Protecting Plant Seedlings


The following information is provided as a courtesy of:

Forestry Supplies Inc.
205 West Rankin Street
P.O. Box 8397
Jackson, MS 39284-8397



Information on International Reforestation Suppliers. International Reforestation Suppliers has been helping tree growers protect trees for over 20 years now. Austrailia-wide we've consulted the use of protection devices or systems to protect trees from domestic farm animals, rabbits, hares, wallabies, cockies, crows, fruit bats, parrots, kangaroos, donkeys, deer, dogs and the elements of nature. Through the years, I.R.S. has also consulted Tele-com (in the 1980's) with wombats chewing phonelines, elephants causing damage to forestry plantations in India and Australian possums in New Zealand Forest Plantations.


A prime concern to anyone growing seedlings is the mortality or simply loss of growth caused by animal damage. The more thought and planning growers give to their planting program can only benefit their final establishment outcome. An assessment of the animal activity in your planting area (well before planting ) and use of the appropriate seedling protection device (if needed at all) is the best insurance of seedling survival.


Planting site assessment for animal activity

An assessment of a planting area should be done over several nights and is best accomplished with spotlighting and the use of lures. Carrots, Grain or lucerne (ALFALFA) can be used as your lure to find out what animals are in your planting area. Before putting down your lure, brush off an area in the dirt (alittle dust is good) so that you can read the tracks of your animals that you expect to eat your lure. Although spotlighting by itself, is a good way to make your assessment the best way is employing both of these methods.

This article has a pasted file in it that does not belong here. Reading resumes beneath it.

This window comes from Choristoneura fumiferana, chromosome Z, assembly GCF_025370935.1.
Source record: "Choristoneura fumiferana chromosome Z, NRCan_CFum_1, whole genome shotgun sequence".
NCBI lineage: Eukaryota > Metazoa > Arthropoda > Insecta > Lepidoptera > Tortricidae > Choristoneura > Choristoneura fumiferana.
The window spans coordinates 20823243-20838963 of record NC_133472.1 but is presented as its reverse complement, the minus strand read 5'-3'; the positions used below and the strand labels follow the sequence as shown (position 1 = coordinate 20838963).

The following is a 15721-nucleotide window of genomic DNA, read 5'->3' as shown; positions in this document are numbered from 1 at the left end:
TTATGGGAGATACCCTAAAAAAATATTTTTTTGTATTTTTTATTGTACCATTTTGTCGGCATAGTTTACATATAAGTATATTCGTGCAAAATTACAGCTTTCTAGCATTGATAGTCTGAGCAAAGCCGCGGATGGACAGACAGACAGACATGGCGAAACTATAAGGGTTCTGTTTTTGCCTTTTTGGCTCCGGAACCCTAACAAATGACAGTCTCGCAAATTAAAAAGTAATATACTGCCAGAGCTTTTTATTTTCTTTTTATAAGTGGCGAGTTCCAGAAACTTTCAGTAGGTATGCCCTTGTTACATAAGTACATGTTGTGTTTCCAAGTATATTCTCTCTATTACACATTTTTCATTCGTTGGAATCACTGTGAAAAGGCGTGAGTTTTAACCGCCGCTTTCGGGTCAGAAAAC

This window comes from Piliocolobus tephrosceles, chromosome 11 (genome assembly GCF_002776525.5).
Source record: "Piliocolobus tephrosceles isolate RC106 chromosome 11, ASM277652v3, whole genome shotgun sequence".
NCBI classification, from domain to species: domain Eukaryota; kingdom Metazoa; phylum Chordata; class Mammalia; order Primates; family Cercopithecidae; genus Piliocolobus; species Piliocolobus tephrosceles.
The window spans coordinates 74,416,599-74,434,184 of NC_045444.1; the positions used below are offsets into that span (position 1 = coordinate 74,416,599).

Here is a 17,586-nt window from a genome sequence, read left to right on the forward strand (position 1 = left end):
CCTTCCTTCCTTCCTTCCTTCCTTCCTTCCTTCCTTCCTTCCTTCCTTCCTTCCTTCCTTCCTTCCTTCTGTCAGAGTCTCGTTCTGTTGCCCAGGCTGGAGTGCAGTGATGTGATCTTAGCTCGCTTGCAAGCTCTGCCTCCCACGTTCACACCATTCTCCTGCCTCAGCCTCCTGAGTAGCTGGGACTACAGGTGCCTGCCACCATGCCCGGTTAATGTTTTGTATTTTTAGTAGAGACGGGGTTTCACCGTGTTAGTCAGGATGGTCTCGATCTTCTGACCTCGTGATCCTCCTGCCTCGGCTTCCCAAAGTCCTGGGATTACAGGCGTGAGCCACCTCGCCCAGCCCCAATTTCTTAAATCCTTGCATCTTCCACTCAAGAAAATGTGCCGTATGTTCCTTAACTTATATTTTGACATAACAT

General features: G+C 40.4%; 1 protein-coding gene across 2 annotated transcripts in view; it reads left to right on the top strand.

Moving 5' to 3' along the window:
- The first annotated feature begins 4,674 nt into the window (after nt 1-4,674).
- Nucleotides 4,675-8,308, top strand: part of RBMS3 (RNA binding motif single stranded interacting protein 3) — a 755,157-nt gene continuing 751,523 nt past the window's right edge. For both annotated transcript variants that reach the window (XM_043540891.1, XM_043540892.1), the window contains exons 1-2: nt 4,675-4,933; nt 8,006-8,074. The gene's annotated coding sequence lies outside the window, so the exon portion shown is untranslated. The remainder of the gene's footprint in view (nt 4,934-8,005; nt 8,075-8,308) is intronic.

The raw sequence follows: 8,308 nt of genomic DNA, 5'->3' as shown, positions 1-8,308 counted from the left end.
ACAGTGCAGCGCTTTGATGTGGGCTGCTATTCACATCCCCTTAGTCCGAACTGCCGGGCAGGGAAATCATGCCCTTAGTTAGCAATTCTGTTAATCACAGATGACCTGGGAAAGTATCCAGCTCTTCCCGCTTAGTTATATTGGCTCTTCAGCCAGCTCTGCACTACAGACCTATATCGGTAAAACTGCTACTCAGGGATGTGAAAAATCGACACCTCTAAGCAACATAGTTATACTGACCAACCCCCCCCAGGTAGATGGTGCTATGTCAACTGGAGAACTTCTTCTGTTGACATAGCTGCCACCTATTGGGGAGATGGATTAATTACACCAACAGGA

If you are confident that you have little or no animals within your planting area, this assessment could save you from hundreds to thousands of dollars on your seedling establishment costs when choosing your appropriate seedling protection device. This will make your planting dollars go further on planting more trees, rather spending money on expensive plastic and stakes.

Seedling Protection Devices

There are many product devices that are available to growers and some manufacturers will claim almost unbelievable growth response to the use of a particular device. But a multi-million dollar study in North America has concluded, "the successful use of any barrier protection device may be site specific, in many cases." Meaning: the aspect, elevation, prevailing winds, animal activity and those actual site conditions (moisture and competition with weeds) can vary the effectiveness of any treeguard. Growers should also note: The cost of some of these guards may exceed the price of the seedling, take longer to install than planting and may require further maintenance to remove. A survey from Chisholm Institute (Melbourne, Aust.) indicated the cost of a guard to protect seedling from rabbits, hares and birds (alone) ranged from under 10 cents to over $2.00 per tree.